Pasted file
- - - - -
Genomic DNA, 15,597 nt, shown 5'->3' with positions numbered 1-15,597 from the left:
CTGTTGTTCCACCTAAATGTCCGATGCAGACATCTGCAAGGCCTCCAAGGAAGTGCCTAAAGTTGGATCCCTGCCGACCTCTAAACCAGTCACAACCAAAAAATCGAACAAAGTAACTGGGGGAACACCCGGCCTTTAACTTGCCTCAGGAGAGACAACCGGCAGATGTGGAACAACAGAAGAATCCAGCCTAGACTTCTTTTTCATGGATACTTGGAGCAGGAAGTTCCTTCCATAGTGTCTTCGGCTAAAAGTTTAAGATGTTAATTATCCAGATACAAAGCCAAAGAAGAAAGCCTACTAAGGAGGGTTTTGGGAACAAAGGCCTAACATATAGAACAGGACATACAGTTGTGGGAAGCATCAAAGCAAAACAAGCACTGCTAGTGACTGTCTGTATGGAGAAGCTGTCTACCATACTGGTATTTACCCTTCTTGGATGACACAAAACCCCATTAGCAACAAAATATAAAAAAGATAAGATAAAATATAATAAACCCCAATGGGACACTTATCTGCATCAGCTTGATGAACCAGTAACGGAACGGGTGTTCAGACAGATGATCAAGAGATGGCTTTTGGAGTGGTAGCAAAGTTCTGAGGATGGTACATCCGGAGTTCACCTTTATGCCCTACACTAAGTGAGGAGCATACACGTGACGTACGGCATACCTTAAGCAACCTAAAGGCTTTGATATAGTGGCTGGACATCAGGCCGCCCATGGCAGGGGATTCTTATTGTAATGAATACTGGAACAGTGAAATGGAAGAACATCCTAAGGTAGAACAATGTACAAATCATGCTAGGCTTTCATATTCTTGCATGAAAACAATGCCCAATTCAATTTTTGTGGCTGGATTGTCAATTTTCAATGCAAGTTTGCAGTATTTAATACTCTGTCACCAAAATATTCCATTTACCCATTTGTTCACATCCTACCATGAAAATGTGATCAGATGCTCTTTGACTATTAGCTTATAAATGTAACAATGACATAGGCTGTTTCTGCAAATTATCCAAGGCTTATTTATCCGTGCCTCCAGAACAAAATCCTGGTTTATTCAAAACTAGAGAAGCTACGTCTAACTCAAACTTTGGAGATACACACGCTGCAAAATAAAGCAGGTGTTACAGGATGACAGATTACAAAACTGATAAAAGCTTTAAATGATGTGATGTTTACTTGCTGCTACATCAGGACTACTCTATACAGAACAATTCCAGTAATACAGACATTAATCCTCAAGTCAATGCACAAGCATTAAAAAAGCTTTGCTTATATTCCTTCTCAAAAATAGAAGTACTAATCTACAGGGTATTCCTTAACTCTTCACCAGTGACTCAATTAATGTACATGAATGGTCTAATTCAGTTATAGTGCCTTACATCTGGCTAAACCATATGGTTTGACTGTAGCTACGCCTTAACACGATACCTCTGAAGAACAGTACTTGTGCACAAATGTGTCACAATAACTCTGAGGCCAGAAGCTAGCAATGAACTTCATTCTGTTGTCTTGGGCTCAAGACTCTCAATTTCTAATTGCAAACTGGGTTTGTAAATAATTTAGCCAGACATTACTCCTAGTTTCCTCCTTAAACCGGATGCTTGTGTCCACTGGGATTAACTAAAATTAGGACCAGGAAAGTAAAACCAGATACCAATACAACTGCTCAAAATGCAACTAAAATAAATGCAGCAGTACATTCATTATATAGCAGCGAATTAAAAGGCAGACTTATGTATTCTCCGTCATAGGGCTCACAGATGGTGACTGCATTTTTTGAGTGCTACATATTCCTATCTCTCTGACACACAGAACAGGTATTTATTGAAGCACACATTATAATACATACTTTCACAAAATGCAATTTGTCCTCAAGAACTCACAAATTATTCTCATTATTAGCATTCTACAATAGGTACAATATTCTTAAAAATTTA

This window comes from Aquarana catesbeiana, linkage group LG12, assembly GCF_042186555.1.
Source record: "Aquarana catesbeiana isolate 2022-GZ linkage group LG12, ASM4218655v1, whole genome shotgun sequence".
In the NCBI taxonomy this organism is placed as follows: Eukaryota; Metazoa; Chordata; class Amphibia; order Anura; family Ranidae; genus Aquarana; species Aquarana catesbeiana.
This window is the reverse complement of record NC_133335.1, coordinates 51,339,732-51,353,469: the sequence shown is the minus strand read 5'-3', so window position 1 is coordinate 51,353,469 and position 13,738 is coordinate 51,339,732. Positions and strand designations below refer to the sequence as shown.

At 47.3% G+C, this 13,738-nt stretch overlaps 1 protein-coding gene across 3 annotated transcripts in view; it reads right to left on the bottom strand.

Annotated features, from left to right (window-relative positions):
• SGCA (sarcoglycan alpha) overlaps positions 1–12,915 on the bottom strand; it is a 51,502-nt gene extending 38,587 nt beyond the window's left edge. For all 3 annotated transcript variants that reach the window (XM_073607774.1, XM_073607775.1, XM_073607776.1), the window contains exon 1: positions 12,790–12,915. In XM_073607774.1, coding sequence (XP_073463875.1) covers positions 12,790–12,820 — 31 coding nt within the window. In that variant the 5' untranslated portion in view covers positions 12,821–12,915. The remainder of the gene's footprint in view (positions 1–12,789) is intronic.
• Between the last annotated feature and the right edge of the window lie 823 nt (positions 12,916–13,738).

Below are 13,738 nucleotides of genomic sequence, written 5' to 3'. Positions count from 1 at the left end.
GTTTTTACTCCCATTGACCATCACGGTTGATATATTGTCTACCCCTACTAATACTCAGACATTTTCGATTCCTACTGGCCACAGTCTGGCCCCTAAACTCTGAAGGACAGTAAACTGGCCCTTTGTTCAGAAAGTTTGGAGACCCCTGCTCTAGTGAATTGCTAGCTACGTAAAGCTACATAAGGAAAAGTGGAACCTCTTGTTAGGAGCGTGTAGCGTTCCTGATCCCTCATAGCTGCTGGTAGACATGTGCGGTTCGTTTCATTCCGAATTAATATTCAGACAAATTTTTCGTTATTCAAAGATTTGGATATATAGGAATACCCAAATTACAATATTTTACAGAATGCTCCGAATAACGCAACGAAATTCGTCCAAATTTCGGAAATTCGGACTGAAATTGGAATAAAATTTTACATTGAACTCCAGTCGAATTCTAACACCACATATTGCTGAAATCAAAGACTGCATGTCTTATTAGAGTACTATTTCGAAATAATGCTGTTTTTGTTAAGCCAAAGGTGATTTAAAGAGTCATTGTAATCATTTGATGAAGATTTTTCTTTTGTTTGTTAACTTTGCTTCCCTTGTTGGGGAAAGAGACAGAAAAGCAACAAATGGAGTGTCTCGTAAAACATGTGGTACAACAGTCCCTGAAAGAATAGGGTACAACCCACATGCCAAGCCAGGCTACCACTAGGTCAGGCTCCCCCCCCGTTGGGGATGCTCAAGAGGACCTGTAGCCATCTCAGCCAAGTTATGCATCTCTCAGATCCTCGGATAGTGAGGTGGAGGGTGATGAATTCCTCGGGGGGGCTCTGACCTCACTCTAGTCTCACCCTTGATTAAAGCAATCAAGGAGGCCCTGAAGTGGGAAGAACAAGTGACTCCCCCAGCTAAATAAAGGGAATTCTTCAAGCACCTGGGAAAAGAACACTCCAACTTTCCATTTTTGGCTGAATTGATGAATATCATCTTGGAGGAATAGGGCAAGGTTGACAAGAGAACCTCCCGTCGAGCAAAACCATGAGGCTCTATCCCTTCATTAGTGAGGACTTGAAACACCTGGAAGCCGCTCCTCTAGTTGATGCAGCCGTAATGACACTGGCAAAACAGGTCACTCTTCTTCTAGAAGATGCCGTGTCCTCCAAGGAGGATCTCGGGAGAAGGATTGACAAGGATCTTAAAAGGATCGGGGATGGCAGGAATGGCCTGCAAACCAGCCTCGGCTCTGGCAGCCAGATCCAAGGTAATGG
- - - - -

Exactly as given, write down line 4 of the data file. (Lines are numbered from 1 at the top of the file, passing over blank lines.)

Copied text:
Source record: "Aquarana catesbeiana isolate 2022-GZ linkage group LG12, ASM4218655v1, whole genome shotgun sequence".